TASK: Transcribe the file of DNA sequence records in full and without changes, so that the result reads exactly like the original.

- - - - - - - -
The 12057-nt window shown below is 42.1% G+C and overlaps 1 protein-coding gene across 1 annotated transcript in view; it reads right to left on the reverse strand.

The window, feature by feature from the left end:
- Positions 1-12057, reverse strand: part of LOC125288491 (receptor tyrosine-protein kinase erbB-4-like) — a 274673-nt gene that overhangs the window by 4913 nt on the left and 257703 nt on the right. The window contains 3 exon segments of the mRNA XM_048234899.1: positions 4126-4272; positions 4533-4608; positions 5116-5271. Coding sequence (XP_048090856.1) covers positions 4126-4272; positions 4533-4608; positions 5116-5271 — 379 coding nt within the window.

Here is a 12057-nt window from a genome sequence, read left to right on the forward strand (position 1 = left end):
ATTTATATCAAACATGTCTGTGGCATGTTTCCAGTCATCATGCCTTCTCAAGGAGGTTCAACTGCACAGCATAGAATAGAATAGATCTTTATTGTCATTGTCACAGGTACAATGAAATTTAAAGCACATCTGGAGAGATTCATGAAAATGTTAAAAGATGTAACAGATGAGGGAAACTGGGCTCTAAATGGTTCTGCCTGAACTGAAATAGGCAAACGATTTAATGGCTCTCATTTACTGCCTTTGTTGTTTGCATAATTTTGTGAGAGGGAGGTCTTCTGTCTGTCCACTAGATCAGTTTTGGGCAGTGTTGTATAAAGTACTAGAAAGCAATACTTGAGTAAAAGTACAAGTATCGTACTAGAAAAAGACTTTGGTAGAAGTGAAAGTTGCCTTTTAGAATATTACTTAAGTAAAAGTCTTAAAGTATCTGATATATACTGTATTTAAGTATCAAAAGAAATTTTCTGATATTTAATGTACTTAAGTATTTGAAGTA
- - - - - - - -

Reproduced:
The 12057-nt window shown below is 42.1% G+C and overlaps 1 protein-coding gene across 1 annotated transcript in view; it reads right to left on the reverse strand.

The window, feature by feature from the left end:
- Positions 1-12057, reverse strand: part of LOC125288491 (receptor tyrosine-protein kinase erbB-4-like) — a 274673-nt gene that overhangs the window by 4913 nt on the left and 257703 nt on the right. The window contains 3 exon segments of the mRNA XM_048234899.1: positions 4126-4272; positions 4533-4608; positions 5116-5271. Coding sequence (XP_048090856.1) covers positions 4126-4272; positions 4533-4608; positions 5116-5271 — 379 coding nt within the window.

Here is a 12057-nt window from a genome sequence, read left to right on the forward strand (position 1 = left end):
ATTTATATCAAACATGTCTGTGGCATGTTTCCAGTCATCATGCCTTCTCAAGGAGGTTCAACTGCACAGCATAGAATAGAATAGATCTTTATTGTCATTGTCACAGGTACAATGAAATTTAAAGCACATCTGGAGAGATTCATGAAAATGTTAAAAGATGTAACAGATGAGGGAAACTGGGCTCTAAATGGTTCTGCCTGAACTGAAATAGGCAAACGATTTAATGGCTCTCATTTACTGCCTTTGTTGTTTGCATAATTTTGTGAGAGGGAGGTCTTCTGTCTGTCCACTAGATCAGTTTTGGGCAGTGTTGTATAAAGTACTAGAAAGCAATACTTGAGTAAAAGTACAAGTATCGTACTAGAAAAAGACTTTGGTAGAAGTGAAAGTTGCCTTTTAGAATATTACTTAAGTAAAAGTCTTAAAGTATCTGATATATACTGTATTTAAGTATCAAAAGAAATTTTCTGATATTTAATGTACTTAAGTATTTGAAGTA